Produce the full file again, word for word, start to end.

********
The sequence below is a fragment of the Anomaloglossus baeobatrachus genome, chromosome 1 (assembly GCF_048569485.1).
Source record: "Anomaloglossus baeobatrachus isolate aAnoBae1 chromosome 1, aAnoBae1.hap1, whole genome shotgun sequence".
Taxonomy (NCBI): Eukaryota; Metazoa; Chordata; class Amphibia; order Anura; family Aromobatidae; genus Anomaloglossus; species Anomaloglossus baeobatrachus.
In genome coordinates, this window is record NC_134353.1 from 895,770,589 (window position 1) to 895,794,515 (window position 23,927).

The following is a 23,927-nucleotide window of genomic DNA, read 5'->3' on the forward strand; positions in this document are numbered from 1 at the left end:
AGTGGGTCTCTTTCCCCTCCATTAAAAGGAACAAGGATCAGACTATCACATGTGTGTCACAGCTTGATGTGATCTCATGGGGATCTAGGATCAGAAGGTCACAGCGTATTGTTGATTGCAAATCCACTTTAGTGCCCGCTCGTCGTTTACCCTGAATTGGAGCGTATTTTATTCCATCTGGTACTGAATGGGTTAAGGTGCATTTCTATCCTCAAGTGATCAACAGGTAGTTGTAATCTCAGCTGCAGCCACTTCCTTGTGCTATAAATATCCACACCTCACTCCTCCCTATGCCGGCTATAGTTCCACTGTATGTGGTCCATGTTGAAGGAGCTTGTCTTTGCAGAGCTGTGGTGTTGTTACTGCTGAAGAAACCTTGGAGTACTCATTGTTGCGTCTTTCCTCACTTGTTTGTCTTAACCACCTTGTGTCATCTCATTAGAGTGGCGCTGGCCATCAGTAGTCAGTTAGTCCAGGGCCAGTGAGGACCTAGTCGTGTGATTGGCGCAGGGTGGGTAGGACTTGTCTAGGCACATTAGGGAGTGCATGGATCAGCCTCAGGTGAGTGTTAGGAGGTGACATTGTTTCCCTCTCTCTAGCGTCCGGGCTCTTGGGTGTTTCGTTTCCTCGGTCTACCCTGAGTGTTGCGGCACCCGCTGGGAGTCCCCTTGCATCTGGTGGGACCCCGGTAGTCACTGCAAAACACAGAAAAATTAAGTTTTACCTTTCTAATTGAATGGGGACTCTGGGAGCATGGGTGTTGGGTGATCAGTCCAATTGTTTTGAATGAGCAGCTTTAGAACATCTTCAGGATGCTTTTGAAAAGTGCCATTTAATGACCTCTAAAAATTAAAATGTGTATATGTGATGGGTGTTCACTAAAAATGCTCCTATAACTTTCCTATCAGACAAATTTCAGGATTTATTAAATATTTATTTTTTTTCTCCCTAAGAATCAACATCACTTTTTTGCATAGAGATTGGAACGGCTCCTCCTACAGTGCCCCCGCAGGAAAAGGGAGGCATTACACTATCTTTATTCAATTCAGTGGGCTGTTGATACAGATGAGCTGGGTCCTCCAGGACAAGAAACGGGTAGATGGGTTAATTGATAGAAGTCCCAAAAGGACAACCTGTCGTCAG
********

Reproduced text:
The sequence below is a fragment of the Anomaloglossus baeobatrachus genome, chromosome 1 (assembly GCF_048569485.1).
Source record: "Anomaloglossus baeobatrachus isolate aAnoBae1 chromosome 1, aAnoBae1.hap1, whole genome shotgun sequence".
Taxonomy (NCBI): Eukaryota; Metazoa; Chordata; class Amphibia; order Anura; family Aromobatidae; genus Anomaloglossus; species Anomaloglossus baeobatrachus.
In genome coordinates, this window is record NC_134353.1 from 895,770,589 (window position 1) to 895,794,515 (window position 23,927).

The following is a 23,927-nucleotide window of genomic DNA, read 5'->3' on the forward strand; positions in this document are numbered from 1 at the left end:
AGTGGGTCTCTTTCCCCTCCATTAAAAGGAACAAGGATCAGACTATCACATGTGTGTCACAGCTTGATGTGATCTCATGGGGATCTAGGATCAGAAGGTCACAGCGTATTGTTGATTGCAAATCCACTTTAGTGCCCGCTCGTCGTTTACCCTGAATTGGAGCGTATTTTATTCCATCTGGTACTGAATGGGTTAAGGTGCATTTCTATCCTCAAGTGATCAACAGGTAGTTGTAATCTCAGCTGCAGCCACTTCCTTGTGCTATAAATATCCACACCTCACTCCTCCCTATGCCGGCTATAGTTCCACTGTATGTGGTCCATGTTGAAGGAGCTTGTCTTTGCAGAGCTGTGGTGTTGTTACTGCTGAAGAAACCTTGGAGTACTCATTGTTGCGTCTTTCCTCACTTGTTTGTCTTAACCACCTTGTGTCATCTCATTAGAGTGGCGCTGGCCATCAGTAGTCAGTTAGTCCAGGGCCAGTGAGGACCTAGTCGTGTGATTGGCGCAGGGTGGGTAGGACTTGTCTAGGCACATTAGGGAGTGCATGGATCAGCCTCAGGTGAGTGTTAGGAGGTGACATTGTTTCCCTCTCTCTAGCGTCCGGGCTCTTGGGTGTTTCGTTTCCTCGGTCTACCCTGAGTGTTGCGGCACCCGCTGGGAGTCCCCTTGCATCTGGTGGGACCCCGGTAGTCACTGCAAAACACAGAAAAATTAAGTTTTACCTTTCTAATTGAATGGGGACTCTGGGAGCATGGGTGTTGGGTGATCAGTCCAATTGTTTTGAATGAGCAGCTTTAGAACATCTTCAGGATGCTTTTGAAAAGTGCCATTTAATGACCTCTAAAAATTAAAATGTGTATATGTGATGGGTGTTCACTAAAAATGCTCCTATAACTTTCCTATCAGACAAATTTCAGGATTTATTAAATATTTATTTTTTTTCTCCCTAAGAATCAACATCACTTTTTTGCATAGAGATTGGAACGGCTCCTCCTACAGTGCCCCCGCAGGAAAAGGGAGGCATTACACTATCTTTATTCAATTCAGTGGGCTGTTGATACAGATGAGCTGGGTCCTCCAGGACAAGAAACGGGTAGATGGGTTAATTGATAGAAGTCCCAAAAGGACAACCTGTCGTCAG